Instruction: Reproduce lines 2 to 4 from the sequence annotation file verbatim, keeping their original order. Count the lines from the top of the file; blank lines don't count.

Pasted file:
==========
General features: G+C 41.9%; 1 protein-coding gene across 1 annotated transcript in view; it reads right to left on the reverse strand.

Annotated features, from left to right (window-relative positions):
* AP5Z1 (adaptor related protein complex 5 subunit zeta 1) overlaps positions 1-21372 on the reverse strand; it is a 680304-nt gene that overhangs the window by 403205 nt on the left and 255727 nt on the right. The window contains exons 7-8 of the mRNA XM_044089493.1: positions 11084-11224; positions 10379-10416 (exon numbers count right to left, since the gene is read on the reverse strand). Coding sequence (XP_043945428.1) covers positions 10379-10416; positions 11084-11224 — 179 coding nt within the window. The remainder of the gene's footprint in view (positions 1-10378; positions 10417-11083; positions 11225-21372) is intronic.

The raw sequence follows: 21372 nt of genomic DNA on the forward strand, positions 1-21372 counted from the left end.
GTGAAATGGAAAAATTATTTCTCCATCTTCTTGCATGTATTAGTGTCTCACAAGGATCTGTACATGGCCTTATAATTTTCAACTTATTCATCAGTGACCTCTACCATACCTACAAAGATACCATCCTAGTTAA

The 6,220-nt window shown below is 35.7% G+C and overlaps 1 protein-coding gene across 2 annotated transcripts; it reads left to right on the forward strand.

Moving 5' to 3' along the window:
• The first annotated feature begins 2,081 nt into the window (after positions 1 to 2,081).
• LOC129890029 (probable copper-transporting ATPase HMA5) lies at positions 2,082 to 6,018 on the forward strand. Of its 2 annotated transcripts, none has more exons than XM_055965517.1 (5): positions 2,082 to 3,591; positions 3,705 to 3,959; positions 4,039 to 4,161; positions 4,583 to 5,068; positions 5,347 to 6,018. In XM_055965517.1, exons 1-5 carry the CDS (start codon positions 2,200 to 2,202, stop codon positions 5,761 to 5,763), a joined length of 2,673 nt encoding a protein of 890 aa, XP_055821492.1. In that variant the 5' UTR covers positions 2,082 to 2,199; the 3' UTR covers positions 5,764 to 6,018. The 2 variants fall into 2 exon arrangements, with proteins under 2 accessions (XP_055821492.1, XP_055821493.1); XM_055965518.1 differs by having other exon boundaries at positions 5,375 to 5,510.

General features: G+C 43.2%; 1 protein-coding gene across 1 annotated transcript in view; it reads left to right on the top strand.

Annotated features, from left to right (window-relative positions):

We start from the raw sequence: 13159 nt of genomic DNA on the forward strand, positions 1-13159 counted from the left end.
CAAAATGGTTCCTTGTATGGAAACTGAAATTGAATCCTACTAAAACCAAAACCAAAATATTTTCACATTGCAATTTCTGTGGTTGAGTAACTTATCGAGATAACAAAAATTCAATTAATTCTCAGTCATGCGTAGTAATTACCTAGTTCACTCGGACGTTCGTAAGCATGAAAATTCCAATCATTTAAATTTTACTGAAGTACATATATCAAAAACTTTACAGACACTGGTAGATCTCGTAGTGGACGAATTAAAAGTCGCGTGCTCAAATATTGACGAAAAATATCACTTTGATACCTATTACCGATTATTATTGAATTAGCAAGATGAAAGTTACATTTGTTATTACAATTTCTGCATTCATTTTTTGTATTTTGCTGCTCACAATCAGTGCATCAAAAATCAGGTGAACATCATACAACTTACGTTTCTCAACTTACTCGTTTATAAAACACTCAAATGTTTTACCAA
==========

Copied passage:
Annotated features, from left to right (window-relative positions):
* AP5Z1 (adaptor related protein complex 5 subunit zeta 1) overlaps positions 1-21372 on the reverse strand; it is a 680304-nt gene that overhangs the window by 403205 nt on the left and 255727 nt on the right. The window contains exons 7-8 of the mRNA XM_044089493.1: positions 11084-11224; positions 10379-10416 (exon numbers count right to left, since the gene is read on the reverse strand). Coding sequence (XP_043945428.1) covers positions 10379-10416; positions 11084-11224 — 179 coding nt within the window. The remainder of the gene's footprint in view (positions 1-10378; positions 10417-11083; positions 11225-21372) is intronic.

The raw sequence follows: 21372 nt of genomic DNA on the forward strand, positions 1-21372 counted from the left end.